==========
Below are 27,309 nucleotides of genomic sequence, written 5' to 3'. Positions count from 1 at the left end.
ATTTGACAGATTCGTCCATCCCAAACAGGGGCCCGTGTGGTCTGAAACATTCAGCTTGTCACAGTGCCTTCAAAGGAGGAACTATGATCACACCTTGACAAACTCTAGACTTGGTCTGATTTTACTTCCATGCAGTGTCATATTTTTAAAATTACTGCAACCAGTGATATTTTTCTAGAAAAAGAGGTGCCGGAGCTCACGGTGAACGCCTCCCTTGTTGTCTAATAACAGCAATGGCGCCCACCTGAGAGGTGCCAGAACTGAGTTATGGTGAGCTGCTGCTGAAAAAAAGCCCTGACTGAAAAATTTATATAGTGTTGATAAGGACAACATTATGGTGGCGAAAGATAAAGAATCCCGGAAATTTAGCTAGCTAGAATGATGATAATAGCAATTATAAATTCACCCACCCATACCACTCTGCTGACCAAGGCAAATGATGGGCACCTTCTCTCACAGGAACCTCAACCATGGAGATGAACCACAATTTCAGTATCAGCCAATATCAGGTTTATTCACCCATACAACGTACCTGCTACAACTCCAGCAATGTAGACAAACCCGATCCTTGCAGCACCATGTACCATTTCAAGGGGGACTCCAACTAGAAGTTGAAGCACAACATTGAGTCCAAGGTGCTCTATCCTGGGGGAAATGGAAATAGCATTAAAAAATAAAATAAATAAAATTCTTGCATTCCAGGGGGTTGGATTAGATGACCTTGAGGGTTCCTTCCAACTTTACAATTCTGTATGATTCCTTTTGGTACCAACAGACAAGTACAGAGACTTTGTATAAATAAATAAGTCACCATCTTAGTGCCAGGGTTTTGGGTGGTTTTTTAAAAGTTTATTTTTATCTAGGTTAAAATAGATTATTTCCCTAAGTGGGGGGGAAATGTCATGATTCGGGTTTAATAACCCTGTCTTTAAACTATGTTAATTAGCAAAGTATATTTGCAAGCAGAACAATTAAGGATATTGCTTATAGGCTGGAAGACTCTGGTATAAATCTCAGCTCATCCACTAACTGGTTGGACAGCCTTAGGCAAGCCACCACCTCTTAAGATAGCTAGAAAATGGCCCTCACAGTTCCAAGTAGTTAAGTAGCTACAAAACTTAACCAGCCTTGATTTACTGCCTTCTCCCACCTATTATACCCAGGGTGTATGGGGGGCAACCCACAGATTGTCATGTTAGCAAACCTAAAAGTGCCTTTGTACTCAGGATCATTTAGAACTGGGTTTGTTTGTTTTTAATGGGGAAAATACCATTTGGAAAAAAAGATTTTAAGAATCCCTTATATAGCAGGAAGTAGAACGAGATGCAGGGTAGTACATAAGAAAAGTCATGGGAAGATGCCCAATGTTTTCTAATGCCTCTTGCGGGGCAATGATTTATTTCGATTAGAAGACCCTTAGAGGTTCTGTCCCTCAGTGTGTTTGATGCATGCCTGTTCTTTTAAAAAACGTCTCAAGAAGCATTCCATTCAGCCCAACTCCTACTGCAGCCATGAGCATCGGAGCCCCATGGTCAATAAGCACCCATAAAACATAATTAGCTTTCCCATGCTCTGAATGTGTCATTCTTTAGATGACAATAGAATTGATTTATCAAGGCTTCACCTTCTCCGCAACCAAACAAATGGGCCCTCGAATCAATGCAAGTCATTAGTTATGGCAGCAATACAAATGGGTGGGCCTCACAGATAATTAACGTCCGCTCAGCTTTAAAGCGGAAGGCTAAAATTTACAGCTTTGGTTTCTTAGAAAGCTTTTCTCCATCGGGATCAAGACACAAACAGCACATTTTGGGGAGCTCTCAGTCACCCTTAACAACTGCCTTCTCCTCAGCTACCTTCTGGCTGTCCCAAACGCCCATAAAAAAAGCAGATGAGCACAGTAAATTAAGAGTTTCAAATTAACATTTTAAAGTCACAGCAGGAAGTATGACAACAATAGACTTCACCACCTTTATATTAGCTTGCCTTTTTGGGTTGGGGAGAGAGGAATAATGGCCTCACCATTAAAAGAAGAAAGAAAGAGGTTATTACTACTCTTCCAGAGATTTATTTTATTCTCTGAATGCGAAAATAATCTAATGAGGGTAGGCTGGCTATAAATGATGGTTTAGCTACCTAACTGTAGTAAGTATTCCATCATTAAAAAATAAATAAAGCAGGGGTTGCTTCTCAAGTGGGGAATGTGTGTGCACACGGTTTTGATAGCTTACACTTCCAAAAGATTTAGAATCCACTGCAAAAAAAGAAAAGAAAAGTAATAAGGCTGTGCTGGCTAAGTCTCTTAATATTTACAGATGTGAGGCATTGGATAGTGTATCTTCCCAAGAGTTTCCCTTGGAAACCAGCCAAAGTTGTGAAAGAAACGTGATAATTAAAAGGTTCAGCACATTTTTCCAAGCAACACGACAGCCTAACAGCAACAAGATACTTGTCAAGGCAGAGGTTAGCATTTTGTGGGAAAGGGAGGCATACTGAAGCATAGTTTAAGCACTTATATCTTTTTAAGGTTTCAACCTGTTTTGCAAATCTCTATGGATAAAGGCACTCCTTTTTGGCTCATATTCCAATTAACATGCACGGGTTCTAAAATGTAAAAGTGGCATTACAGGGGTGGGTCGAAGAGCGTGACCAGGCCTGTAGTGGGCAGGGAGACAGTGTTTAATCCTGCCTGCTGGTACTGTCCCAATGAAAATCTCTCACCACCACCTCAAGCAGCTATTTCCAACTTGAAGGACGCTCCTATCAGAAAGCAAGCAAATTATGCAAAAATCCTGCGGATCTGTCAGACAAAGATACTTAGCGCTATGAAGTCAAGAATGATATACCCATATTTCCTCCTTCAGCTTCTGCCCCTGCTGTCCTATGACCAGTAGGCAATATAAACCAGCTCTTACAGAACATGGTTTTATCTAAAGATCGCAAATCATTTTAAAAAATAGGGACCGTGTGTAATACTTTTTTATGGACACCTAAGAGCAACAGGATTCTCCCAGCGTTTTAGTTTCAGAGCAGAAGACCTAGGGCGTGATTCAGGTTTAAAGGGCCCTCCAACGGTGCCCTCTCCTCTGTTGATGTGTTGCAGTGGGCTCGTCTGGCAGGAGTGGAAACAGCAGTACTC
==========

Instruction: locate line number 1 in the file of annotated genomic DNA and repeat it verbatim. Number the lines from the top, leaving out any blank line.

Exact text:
Below are 27,309 nucleotides of genomic sequence, written 5' to 3'. Positions count from 1 at the left end.